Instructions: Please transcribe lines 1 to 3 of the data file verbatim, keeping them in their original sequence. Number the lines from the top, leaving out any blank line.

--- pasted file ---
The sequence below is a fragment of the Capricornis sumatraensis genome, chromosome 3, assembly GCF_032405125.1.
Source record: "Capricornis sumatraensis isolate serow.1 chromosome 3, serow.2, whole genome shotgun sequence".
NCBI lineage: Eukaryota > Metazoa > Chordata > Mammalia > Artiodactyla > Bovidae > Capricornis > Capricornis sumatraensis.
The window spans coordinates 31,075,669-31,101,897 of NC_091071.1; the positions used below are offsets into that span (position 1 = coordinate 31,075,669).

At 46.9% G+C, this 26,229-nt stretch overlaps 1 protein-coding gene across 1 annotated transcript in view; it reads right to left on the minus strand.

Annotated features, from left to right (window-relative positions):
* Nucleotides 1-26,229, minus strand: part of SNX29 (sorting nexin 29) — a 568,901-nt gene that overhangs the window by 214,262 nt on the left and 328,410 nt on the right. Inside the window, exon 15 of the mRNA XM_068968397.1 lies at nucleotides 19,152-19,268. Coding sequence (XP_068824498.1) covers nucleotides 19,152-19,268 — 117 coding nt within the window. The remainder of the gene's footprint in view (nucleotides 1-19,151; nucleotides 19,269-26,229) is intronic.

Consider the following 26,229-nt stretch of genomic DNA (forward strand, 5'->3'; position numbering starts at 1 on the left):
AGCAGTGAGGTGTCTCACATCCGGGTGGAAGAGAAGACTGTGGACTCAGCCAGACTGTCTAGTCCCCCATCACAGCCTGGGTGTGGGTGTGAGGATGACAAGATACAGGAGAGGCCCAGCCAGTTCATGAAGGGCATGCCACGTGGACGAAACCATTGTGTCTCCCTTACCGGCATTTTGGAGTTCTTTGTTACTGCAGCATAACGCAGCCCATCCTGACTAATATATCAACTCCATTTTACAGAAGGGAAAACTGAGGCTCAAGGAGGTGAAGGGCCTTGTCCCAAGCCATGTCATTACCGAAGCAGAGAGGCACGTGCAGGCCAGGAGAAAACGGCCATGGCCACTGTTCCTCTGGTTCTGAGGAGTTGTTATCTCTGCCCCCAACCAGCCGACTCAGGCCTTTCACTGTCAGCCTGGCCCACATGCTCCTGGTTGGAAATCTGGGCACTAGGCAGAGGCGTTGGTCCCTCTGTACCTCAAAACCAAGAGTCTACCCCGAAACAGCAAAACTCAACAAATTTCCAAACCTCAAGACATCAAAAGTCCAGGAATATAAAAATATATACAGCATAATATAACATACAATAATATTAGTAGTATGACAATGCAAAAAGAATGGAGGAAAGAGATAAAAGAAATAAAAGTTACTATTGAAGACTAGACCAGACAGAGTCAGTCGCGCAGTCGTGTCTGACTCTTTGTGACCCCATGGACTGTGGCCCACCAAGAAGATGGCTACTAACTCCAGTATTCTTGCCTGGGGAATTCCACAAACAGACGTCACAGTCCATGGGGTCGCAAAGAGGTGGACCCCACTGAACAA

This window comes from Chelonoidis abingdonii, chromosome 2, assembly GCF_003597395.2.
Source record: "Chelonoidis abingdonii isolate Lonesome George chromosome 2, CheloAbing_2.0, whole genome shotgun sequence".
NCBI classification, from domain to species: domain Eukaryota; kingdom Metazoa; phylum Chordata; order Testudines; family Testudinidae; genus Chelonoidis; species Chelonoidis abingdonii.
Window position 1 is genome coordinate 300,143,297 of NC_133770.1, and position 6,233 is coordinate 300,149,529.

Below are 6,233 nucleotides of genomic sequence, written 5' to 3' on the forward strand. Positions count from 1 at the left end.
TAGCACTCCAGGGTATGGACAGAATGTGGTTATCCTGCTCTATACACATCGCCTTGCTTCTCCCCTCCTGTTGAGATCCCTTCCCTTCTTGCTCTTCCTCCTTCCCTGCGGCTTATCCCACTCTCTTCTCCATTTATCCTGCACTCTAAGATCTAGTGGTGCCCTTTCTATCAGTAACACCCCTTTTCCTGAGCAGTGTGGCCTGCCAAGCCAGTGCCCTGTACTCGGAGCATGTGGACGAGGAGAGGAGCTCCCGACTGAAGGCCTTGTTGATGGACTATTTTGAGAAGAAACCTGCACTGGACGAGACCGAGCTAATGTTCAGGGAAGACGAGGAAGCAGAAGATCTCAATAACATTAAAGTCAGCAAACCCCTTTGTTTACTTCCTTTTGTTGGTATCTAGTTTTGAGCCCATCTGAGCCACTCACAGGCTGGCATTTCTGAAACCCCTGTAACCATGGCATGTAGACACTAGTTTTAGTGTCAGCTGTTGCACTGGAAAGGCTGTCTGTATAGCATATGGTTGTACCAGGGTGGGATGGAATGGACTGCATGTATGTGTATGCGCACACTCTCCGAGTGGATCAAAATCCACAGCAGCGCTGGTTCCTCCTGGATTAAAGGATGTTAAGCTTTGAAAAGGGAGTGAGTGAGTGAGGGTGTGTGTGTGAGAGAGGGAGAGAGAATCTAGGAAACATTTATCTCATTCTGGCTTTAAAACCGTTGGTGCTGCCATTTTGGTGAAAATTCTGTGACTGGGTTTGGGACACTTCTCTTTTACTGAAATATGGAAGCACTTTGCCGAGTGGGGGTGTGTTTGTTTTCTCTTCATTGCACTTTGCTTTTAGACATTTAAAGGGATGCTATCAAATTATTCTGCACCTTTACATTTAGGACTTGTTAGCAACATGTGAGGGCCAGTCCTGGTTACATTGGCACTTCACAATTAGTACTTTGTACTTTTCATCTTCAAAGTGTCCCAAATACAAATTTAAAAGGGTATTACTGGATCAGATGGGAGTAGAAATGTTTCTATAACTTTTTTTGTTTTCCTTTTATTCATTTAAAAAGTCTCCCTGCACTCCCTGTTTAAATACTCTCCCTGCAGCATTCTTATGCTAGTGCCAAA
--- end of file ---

The sequence below is a fragment of the Capricornis sumatraensis genome, chromosome 3, assembly GCF_032405125.1.
Source record: "Capricornis sumatraensis isolate serow.1 chromosome 3, serow.2, whole genome shotgun sequence".
NCBI lineage: Eukaryota > Metazoa > Chordata > Mammalia > Artiodactyla > Bovidae > Capricornis > Capricornis sumatraensis.